Source: The New York Times
On October 7, 2000, The New York
Times reported that "On Sept. 5, Cardinal Joseph Ratzinger, who heads
the Vatican's Congregation for the Doctrine of the Faith, issued a
document titled 'Dominus Iesus' ('The Lord Jesus') that condemned certain
'relativistic Theories' of religious pluralism. A month later, the dust
has still not settled. In some eyes, Cardinal Ratzinger was only saying
the obvious and doing his job. Haven't Christians always believed that it
is through Jesus Christ and the church of the Gospel that salvation has
been mediated to all humankind? If grace and holiness seemed manifest
within other religions or among those who had never heard the Gospel,
this, too, was attributable, in ways not always to be understood, to
Jesus' redemptive acts. Some Christian theologians have found this
traditional approach insufficiently respectful of other faiths...Cardinal
Ratzinger's reply, beneath the highly technical theological language of
'Dominus Iesus,' was to display a formidable array of Christian
affirmations of the central redemptive role of Jesus. Those affirmations
begin with the fourth-century Nicene Creed, Christianity's most uniting
statement of faith...The affirmations continue right through the documents
of the Second Vatican Council, considered the seedbed of modern Roman
Catholic ecumenism and interfaith dialogue.
"So why...was the Vatican declaration something like a theological equivalent of Ariel Sharon's striding into the area of Al Aksa Mosque? Many Christian leaders, including the archbishop of Canterbury, expressed their distress at what seemed a sharp change of climate in the Vatican. Italian Jewish leaders withdrew their participation from a Vatican-sponsored Day of Jewish-Christian Dialogue, and the event had to be canceled. The World Alliance of Reformed Churches, similarly scheduled to participate in an official dialogue with Catholics in Rome, considered calling off that session as well. The alliance, based in Geneva, went ahead with the meeting, but only after expressing its dismay at the Vatican declaration 'in the strongest terms possible.' The pope himself felt compelled to address the group with the message that "the commitment of the Catholic Church to ecumenical dialogue is irrevocable."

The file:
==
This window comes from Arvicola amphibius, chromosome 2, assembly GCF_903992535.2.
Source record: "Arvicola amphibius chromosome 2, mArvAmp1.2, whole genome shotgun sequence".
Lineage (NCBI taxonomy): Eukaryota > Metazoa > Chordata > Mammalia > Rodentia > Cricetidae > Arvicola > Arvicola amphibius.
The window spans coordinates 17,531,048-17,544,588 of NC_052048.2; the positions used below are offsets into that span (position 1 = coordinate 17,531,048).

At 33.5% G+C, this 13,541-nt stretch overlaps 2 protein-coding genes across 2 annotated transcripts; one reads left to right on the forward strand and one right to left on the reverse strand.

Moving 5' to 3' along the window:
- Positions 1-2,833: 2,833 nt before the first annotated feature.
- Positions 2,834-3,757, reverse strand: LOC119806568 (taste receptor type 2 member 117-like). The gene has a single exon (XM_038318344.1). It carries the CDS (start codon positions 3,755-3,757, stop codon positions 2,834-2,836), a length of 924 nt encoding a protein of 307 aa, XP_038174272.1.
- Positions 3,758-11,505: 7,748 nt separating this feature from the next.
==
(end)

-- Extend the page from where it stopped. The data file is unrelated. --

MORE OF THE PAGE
"...These high-level disruptions of ecumenical and interreligious relations scarcely compared to the unsettling of Catholics in the pews. Was the church teaching that their non-Christian spouses, parents or grandchildren could not be saved? Wasn't this document a gratuitous insult to their partners in interfaith efforts? Reactions ranged from puzzlement to bitterness, and pastors have been fielding questions and calming the waters in sermons. Some church leaders were quick to hold the news media responsible for this confusion. They could point to misleading headlines or articles suggesting that only Catholics could go to heaven. They could equally have blamed lazy thinking that takes the maxim 'All religions are pretty much the same, and one's as good as another' as the gold standard in tolerance, when in fact it trivializes the serious claims most faiths make. But media shortcomings and lazy thinking are more or less permanent facts of life that the Vatican might have considered in wording and presenting its declaration. And they don't explain the reservations voiced by a number of Catholic bishops and scholars, who otherwise sympathized with the declaration's intent."